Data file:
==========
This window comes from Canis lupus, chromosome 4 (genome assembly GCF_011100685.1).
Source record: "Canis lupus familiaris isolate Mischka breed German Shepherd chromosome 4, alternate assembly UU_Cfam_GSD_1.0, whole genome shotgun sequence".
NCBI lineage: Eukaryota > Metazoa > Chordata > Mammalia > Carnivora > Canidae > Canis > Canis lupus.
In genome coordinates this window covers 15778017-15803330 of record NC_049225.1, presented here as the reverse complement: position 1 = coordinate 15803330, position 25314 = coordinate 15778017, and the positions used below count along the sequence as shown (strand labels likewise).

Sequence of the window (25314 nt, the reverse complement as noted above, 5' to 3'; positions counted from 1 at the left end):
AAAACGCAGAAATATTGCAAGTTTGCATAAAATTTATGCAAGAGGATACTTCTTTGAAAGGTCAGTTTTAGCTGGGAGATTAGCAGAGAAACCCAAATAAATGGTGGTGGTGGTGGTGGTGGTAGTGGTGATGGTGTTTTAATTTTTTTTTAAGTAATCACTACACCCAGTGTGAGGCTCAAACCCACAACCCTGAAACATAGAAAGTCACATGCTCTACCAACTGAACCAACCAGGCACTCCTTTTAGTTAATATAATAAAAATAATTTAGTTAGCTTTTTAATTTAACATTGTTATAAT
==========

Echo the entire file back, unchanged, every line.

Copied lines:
This window comes from Canis lupus, chromosome 4 (genome assembly GCF_011100685.1).
Source record: "Canis lupus familiaris isolate Mischka breed German Shepherd chromosome 4, alternate assembly UU_Cfam_GSD_1.0, whole genome shotgun sequence".
NCBI lineage: Eukaryota > Metazoa > Chordata > Mammalia > Carnivora > Canidae > Canis > Canis lupus.
In genome coordinates this window covers 15778017-15803330 of record NC_049225.1, presented here as the reverse complement: position 1 = coordinate 15803330, position 25314 = coordinate 15778017, and the positions used below count along the sequence as shown (strand labels likewise).

Sequence of the window (25314 nt, the reverse complement as noted above, 5' to 3'; positions counted from 1 at the left end):
AAAACGCAGAAATATTGCAAGTTTGCATAAAATTTATGCAAGAGGATACTTCTTTGAAAGGTCAGTTTTAGCTGGGAGATTAGCAGAGAAACCCAAATAAATGGTGGTGGTGGTGGTGGTGGTAGTGGTGATGGTGTTTTAATTTTTTTTTAAGTAATCACTACACCCAGTGTGAGGCTCAAACCCACAACCCTGAAACATAGAAAGTCACATGCTCTACCAACTGAACCAACCAGGCACTCCTTTTAGTTAATATAATAAAAATAATTTAGTTAGCTTTTTAATTTAACATTGTTATAAT